The conference, taking place in Chicago from March 20th to the 24th, features hundreds of educational sessions, networking, keynote speakers, and an exhibit hall featuring the latest products and services for older adults. It is a great opportunity to cultivate leadership, advance knowledge, and strengthen the skills of those who work with, and on behalf of, older adults. NICOA will also be presenting with our partners, the Diverse.... Read More
Senior Day at the Roundhouse Provides an Opportunity for Dialogue
The New Mexico Legislature meets every year in January. During that time, the legislators hold an open house where they invite elders and those who work with elders to visit them for a one-day event. This community event is a great place to learn about NM resources available for elders. It is also a chance for elders to educate policymakers about the impact their decisions can have.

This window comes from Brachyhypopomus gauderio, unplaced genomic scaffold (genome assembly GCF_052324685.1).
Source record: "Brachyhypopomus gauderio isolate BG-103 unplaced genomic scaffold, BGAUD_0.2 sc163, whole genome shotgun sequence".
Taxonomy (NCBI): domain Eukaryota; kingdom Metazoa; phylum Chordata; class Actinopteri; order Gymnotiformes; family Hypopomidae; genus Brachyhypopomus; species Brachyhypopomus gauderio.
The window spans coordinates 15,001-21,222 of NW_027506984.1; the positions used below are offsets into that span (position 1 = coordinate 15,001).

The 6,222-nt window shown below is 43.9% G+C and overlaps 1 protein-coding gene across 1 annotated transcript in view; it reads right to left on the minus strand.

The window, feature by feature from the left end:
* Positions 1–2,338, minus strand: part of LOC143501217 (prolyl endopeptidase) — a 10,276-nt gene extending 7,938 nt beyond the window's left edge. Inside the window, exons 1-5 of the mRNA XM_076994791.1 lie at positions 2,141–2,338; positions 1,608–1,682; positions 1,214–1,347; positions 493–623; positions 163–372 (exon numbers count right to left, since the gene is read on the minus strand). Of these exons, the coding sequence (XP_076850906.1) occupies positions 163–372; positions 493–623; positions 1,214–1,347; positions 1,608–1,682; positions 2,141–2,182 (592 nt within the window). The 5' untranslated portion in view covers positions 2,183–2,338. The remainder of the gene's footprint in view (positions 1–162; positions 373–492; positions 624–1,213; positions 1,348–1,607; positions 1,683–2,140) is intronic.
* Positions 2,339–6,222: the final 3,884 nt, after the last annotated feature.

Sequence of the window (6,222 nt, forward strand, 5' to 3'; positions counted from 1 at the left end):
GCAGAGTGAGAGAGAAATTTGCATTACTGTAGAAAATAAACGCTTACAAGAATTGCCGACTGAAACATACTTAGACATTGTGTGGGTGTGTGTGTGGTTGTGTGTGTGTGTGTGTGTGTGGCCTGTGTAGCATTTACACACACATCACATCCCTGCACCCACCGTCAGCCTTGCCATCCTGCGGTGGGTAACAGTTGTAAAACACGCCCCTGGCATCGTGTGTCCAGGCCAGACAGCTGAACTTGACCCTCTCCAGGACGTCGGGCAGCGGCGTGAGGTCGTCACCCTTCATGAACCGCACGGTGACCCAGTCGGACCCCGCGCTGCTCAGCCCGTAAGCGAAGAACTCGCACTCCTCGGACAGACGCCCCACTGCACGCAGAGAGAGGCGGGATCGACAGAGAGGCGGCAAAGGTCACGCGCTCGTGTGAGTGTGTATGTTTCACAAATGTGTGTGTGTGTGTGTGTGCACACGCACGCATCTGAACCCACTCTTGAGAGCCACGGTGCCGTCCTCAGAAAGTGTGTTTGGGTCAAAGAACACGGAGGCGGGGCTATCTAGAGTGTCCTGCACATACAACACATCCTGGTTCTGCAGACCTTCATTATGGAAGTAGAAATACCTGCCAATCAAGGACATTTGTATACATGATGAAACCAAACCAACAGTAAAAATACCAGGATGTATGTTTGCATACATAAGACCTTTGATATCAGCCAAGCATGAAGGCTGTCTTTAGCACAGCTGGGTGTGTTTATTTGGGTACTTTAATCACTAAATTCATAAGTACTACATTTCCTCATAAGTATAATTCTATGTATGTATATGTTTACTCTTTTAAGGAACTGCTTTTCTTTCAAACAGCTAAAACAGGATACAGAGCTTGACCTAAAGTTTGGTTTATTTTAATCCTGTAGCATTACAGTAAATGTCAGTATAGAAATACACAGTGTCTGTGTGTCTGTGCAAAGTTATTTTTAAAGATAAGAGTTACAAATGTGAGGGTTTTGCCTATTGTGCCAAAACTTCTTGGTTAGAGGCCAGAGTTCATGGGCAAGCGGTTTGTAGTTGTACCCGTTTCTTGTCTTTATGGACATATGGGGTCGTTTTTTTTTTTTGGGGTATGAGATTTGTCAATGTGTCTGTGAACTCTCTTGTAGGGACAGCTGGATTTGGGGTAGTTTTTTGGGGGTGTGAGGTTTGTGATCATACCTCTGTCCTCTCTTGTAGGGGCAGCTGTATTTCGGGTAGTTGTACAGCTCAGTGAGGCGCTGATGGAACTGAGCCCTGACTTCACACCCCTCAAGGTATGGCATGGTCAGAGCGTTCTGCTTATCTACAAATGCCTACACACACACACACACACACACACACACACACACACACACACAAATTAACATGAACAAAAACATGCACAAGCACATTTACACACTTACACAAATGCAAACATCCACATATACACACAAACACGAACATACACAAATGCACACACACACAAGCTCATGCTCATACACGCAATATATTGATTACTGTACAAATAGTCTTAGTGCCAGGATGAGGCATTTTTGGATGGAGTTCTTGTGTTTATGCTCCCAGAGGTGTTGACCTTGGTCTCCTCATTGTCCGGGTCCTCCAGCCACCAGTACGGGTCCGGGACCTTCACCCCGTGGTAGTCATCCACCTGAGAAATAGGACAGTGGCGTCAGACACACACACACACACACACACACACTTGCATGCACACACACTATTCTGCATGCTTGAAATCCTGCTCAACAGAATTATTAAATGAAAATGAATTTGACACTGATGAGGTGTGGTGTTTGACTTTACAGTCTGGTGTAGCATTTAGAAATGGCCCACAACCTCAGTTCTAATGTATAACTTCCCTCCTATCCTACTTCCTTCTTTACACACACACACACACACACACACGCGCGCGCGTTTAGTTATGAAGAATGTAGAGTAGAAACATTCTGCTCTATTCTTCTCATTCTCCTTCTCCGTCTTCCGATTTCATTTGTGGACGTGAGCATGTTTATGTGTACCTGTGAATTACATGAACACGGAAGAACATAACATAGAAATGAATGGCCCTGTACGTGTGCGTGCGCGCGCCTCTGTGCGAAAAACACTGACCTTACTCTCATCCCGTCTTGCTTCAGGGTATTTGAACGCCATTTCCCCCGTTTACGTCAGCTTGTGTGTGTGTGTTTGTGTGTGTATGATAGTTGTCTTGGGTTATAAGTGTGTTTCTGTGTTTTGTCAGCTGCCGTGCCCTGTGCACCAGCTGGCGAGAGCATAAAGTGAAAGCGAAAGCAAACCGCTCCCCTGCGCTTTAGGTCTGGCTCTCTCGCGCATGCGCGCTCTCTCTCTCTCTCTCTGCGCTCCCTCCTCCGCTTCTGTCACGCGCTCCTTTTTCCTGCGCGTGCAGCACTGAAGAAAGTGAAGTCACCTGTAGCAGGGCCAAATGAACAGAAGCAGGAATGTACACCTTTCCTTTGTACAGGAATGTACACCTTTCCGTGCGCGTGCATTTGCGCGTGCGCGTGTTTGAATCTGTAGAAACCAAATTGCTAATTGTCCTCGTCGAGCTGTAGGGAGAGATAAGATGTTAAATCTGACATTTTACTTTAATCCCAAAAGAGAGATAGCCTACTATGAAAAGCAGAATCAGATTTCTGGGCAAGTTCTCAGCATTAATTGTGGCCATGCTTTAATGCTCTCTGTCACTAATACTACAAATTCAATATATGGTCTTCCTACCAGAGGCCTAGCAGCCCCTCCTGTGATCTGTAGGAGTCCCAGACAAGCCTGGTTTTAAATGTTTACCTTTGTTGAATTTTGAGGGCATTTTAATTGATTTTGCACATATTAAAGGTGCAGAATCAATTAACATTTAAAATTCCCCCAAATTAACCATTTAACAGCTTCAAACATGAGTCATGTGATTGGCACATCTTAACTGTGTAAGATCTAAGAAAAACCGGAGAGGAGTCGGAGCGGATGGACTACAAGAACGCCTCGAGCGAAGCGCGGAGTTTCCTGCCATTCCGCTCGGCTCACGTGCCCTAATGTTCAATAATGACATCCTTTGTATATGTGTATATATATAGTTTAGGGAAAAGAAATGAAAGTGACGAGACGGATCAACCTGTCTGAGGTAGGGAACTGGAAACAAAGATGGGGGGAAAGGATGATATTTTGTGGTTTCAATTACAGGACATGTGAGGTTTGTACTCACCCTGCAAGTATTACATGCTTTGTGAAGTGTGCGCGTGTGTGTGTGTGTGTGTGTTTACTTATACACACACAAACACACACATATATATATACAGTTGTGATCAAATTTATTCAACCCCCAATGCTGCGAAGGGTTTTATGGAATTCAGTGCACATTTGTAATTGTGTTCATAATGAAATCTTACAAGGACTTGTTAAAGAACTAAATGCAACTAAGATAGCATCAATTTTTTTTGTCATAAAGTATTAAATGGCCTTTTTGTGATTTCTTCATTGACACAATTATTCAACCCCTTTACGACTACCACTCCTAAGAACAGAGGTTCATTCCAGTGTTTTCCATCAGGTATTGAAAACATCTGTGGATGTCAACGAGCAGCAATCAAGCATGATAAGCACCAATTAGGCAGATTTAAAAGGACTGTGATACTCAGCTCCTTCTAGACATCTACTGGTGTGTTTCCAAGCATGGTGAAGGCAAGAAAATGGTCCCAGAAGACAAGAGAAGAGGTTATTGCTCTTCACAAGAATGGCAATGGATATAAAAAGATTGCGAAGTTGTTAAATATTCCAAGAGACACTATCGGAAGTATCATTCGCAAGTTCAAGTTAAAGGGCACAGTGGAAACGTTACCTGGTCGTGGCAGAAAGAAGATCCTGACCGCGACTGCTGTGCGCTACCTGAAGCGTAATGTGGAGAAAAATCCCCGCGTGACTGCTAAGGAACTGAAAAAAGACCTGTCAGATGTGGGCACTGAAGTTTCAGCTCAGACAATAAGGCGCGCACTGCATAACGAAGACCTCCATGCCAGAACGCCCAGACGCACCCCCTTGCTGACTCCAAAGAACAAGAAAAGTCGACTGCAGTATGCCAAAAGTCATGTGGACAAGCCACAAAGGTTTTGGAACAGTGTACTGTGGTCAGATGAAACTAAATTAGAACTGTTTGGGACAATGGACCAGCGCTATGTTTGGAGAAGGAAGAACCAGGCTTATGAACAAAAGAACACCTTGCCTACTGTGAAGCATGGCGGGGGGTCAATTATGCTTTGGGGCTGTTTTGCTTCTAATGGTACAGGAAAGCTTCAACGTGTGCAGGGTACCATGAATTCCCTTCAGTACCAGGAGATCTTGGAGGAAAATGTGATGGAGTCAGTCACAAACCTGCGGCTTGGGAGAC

Diverse Elders to Educate Congress About Aging Needs in Our Communities Washington, DC – February 23, 2017
On Thursday, February 23, the Diverse Elders Coalition will release their new report, “Aging with Health and Dignity: Diverse Elders Speak Up,” at a congressional briefing in Washington, D.C. The report details the challenges and resiliencies of American Indian/Alaska Native elders; Asian American, Pacific Islander, and Native Hawaiian elders; Black and African American elders; Hispanic and Latino elders; and LGBTQ elders, communities with unique needs that are often ignored in mainstream policy discussions around aging.
In 2016, the Diverse Elders Coalition collected nearly.... Read More